The CFTC also strongly urges the public to verify a company’s registration with the Commission before committing funds. If unregistered, a customer should be wary of providing funds to that entity. A company’s registration status can be found using NFA BASIC.

Customers can report suspicious activities or information, such as possible violations of commodity trading laws, to the CFTC Division of Enforcement via a toll-free hotline 866-FON-CFTC (866-366-2382) or file a tip or complaint online.

Federal Court Orders UK Man to Pay More Than $571 Million for Operating Fraudulent Bitcoin Trading Scheme

The Commodity Futures Trading Commission today announced that the U.S. District Court for the Southern District of New York entered a default judgment against Benjamin Reynolds, purportedly of Manchester, England, finding that he operated a fraudulent scheme to solicit bitcoin from members of the public and misappropriated customers’ bitcoin. This case was brought in connection with the Division of Enforcement’s Digital Assets Task Force.

The court’s March 2, 2021 order requires Reynolds to pay nearly $143 million in restitution to defrauded customers and a civil monetary penalty of $429 million. The order also permanently enjoins Reynolds from engaging in conduct that violates the Commodity Exchange Act and CFTC regulations, registering with the CFTC, and trading in any CFTC-regulated markets.

The judgment is the result of a 2019 enforcement action brought by the CFTC charging Reynolds, conducting business as Control-Finance Limited, with fraud and misappropriation. [See CFTC Press Release No. 7938-19]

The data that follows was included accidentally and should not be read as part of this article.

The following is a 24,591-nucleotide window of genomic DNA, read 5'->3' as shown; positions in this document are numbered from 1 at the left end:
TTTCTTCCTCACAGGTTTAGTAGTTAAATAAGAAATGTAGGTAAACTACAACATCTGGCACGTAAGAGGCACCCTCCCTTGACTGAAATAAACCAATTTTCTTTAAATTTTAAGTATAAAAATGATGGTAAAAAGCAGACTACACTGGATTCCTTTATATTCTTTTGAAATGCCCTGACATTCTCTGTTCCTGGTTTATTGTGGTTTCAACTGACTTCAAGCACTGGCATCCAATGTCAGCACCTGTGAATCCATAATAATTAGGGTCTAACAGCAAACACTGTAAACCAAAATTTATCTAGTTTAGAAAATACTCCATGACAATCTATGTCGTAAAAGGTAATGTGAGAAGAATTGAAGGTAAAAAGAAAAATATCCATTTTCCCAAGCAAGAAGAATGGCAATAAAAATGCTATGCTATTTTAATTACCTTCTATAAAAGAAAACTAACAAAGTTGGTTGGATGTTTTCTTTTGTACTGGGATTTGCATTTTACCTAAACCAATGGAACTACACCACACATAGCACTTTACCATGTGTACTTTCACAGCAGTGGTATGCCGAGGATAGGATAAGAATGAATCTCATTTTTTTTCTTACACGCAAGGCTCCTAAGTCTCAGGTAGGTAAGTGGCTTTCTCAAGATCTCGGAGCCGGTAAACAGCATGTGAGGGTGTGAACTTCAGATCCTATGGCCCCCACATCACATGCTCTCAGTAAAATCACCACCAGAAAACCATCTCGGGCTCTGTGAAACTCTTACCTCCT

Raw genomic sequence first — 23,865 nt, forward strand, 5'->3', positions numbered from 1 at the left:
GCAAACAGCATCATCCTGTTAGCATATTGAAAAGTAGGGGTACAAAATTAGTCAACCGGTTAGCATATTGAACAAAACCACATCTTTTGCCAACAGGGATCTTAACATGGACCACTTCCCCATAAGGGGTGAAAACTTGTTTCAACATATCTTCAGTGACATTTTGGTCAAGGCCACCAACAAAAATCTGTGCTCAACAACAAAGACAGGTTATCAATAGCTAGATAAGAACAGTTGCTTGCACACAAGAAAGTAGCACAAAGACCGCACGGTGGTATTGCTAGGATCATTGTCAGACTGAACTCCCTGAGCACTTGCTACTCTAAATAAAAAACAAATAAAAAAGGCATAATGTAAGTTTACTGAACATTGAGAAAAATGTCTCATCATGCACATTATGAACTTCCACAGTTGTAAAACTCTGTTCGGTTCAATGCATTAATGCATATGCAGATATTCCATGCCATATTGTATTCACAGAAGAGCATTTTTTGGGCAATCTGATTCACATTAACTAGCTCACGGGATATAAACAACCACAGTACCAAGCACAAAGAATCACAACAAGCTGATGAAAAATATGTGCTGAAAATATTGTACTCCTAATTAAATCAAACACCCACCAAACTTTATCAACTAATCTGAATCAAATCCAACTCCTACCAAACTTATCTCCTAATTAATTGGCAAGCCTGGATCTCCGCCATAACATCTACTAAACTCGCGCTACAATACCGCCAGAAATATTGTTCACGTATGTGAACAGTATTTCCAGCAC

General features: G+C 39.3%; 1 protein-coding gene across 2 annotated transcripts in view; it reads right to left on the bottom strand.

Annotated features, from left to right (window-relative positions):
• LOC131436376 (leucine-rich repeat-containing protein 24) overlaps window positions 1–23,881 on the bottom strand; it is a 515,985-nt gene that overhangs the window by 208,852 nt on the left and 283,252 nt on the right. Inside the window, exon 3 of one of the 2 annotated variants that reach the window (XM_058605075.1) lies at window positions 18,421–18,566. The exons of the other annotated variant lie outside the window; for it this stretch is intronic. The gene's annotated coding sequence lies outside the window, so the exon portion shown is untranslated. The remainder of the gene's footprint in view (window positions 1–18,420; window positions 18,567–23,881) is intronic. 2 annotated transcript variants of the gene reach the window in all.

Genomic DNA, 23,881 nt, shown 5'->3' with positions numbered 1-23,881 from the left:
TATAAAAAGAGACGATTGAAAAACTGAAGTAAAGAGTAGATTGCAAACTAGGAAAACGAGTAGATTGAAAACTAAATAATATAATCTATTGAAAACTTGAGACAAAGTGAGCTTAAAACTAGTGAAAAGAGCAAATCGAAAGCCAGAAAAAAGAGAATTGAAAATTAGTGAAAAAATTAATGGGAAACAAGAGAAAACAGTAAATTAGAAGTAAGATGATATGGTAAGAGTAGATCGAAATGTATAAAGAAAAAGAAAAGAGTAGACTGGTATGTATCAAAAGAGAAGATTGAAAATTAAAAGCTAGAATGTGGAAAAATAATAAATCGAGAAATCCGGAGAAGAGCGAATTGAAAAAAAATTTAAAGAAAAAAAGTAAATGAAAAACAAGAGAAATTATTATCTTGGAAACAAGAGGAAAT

Case Background

Between May 2017 and October 2017, Reynolds used a public website, various social media accounts, and email communications to solicit at least 22,190.542 bitcoin, valued at approximately $143 million at the time, from more than 1,000 customers worldwide, including at least 169 individuals residing in the U.S. 

Among other things, Reynolds falsely represented to customers that Control-Finance traded their bitcoin deposits in virtual currency markets and employed specialized virtual currency traders who generated guaranteed trading profits for all customers. He also constructed an elaborate affiliate marketing network that relied on fraudulently promising to pay outsized referral profits, rewards, and bonuses to encourage customers to refer new customers to Control-Finance. In fact, Reynolds made no trades on customers’ behalf, earned no trading profits for them, and paid them no referral rewards or bonuses. While Reynolds represented that he would return all bitcoin deposits to customers of Control-Finance by late October 2017, he never did and instead retained the deposits for his own personal use. Customers lost most or all of their bitcoin deposits as a result of the scheme.